Ultimately the pastors feel they can make a difference, introduce more liberal thinking amongst parishioners. The pastors are unwilling to question the literal interpretations openly but hope to achieve this change through a sort of osmosis. The researchers are unsure how this could be achieved. Overall one can empathise with the humanity of their struggles and fears of rejection and hope they can find satisfactory resolutions.

Alex McCullie

News: Boston Catholics advertise to stop falling confessions

The decline of the mainstream Christian churches is self-evidence in most parts of Western society. The world-wide increase of Christians comes from nations of Africa, Asia, and former Soviet republics. The latest casuality, much to my surprise as an Australian, is the confessional numbers in US Catholic churches. While older parishioners persist, young people are staying away, preferring to see “their faith as a spiritual and less an institutional concern”. An online Boston Globe article shows Boston Catholic churches desperately ‘spruiking’ the benefits of confession via radio and web-site campaigns. The best they seem to hope for is “planting the seed”.
Perhaps the Roman Catholic Church has more systemic image problems with the young, issues inconsistent with today’s community attitudes – explicitly anti-homosexual attitudes by Catholic leadership; rejection of women for religious leadership roles; continued rejection of condom use; celibacy of the priesthood; prolonged hiding of child-abuse by church officials; stigmatising many sexual behaviours as ‘sinful’; concept of being born with an original ‘sin’; the improbability of doctrines like ‘Transubstantiation’; and inability to explain problems of evil (all-powerful, loving God with needless suffering). Is any sort of advertising campaign, no matter how slick, going to overcome these impediments? This is especially so when combined with largely antiquated and irrelevant ceremonial practices often held in ostentatiously ornate buildings? These attitudes and practices, even if unfairly stereotyped at times, are condemned by so many in society as well as by the younger people.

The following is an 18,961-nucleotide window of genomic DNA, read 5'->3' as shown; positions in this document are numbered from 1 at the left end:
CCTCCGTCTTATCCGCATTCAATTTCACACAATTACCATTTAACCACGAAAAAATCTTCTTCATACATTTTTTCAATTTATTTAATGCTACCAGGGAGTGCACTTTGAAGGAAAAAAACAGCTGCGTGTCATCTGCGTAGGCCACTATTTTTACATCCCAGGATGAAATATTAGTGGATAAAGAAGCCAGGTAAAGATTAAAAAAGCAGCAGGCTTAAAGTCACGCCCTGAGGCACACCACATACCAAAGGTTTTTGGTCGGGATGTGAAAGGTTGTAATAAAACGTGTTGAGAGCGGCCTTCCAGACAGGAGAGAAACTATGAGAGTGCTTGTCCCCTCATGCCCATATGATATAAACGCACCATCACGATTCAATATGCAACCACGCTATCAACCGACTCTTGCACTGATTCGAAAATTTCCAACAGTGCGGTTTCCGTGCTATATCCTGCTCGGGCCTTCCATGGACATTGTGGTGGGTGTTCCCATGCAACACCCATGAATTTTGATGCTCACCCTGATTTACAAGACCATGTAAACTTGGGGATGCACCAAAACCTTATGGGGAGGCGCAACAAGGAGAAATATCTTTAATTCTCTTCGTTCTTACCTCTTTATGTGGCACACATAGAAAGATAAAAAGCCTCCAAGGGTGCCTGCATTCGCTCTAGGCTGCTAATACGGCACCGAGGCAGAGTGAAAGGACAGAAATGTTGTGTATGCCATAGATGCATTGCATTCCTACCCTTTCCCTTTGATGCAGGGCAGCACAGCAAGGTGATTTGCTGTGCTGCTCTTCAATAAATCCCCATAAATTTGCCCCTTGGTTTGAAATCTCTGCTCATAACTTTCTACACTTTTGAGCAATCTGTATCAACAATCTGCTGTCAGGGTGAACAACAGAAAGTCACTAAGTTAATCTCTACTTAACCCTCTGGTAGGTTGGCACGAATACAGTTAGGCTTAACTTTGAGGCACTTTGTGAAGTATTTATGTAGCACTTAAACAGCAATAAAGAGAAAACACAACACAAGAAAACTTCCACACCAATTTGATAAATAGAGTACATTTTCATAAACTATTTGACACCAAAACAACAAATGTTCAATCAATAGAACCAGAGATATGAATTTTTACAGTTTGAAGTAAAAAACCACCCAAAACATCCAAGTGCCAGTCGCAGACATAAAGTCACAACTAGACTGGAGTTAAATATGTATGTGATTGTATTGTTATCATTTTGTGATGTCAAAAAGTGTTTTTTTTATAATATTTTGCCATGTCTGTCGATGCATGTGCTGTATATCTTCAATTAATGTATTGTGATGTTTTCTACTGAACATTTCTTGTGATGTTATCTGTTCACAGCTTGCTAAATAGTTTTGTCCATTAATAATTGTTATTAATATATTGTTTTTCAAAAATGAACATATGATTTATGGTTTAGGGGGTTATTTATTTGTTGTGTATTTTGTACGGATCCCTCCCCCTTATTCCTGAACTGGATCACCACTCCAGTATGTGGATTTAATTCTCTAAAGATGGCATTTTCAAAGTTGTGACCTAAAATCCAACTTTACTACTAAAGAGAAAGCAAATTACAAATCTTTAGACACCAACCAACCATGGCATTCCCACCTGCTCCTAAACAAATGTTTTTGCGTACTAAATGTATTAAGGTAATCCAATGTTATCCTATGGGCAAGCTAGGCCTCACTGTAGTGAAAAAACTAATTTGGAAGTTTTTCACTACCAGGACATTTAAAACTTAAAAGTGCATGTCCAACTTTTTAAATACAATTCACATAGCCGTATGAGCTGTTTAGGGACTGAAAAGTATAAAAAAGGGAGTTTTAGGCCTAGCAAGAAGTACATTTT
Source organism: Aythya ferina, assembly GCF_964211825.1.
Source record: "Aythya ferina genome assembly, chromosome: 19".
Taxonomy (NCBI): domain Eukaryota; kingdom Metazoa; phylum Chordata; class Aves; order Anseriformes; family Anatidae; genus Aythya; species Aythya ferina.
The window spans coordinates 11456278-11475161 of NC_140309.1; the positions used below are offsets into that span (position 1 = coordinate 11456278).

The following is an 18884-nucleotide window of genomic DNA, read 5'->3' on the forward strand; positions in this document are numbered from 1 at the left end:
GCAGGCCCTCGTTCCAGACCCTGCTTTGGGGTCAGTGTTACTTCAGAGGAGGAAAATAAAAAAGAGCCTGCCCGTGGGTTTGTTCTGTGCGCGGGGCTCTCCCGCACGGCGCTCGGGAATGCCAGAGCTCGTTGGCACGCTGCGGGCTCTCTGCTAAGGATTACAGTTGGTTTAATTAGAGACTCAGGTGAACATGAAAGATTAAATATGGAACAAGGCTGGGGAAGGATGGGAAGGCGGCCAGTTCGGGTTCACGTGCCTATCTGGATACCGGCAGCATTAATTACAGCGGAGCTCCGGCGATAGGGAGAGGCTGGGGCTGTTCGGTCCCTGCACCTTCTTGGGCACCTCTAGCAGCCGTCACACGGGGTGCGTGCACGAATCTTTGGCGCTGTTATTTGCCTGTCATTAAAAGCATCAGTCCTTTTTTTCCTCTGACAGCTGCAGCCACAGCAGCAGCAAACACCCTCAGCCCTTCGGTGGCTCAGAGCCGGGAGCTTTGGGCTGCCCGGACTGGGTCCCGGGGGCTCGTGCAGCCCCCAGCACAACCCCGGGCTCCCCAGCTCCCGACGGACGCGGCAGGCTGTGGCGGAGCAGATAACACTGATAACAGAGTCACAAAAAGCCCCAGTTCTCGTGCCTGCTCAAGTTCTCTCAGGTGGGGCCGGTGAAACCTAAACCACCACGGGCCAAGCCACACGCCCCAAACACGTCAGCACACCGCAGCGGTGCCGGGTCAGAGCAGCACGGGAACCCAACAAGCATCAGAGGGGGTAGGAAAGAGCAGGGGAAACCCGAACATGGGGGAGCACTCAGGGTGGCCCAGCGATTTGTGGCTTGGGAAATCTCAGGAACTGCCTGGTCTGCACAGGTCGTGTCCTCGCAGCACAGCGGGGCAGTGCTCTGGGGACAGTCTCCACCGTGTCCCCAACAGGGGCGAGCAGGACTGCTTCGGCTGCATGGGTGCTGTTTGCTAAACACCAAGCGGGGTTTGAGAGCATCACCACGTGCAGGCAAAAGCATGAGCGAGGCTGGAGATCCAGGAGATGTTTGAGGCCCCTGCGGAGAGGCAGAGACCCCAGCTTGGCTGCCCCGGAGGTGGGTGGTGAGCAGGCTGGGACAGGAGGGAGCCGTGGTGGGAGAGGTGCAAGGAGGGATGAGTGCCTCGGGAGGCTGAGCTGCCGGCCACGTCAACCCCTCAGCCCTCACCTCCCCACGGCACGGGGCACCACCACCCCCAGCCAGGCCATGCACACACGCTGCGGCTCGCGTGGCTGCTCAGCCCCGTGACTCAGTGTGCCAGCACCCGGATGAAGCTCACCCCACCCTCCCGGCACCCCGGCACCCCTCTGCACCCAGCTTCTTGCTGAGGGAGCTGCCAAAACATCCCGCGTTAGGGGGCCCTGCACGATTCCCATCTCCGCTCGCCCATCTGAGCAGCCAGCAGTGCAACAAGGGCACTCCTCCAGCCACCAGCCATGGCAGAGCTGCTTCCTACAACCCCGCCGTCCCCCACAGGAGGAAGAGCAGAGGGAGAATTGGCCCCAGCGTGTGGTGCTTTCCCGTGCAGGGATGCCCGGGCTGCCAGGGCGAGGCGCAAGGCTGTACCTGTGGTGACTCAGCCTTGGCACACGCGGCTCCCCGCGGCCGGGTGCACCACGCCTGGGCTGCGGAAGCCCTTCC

Alex McCullie

News: Separating Christ from Christian Charity

In US and Australia governments fund Christian charities to help the disadvantaged. The question is whether or not government-funded activities should be free of Christian proselytising. This area has always been problematic for supporters of a secular society: is it state-sponsored religion through the back door?

The Washington Post, drawing from a New York Civil Liberties Union article, has an interesting article outlining the problem for US legislators. US government agencies will monitor the charitable activities of the Salvation Army to ensure that the recipients are not subjected to Christian proselytising, perhaps a welcome change under President Obama.

According to the Post article though discriminatory recruitment practices are still acceptable – Christians to work for Christian organisations, syphoning off social tax dollars for religious conversions are not.

Alex McCullie

News: A.C. Grayling on Cherie Blair

Great AC Grayling article at Richard Dawkins site about the ‘morality’ of Cherie Blair’s decision to be lenient on a religious (Muslim) assaulter of another. Would we treat the surviving 9/11 perpetrators with some leniency for also being religious, which they certainly were?

Alex McCullie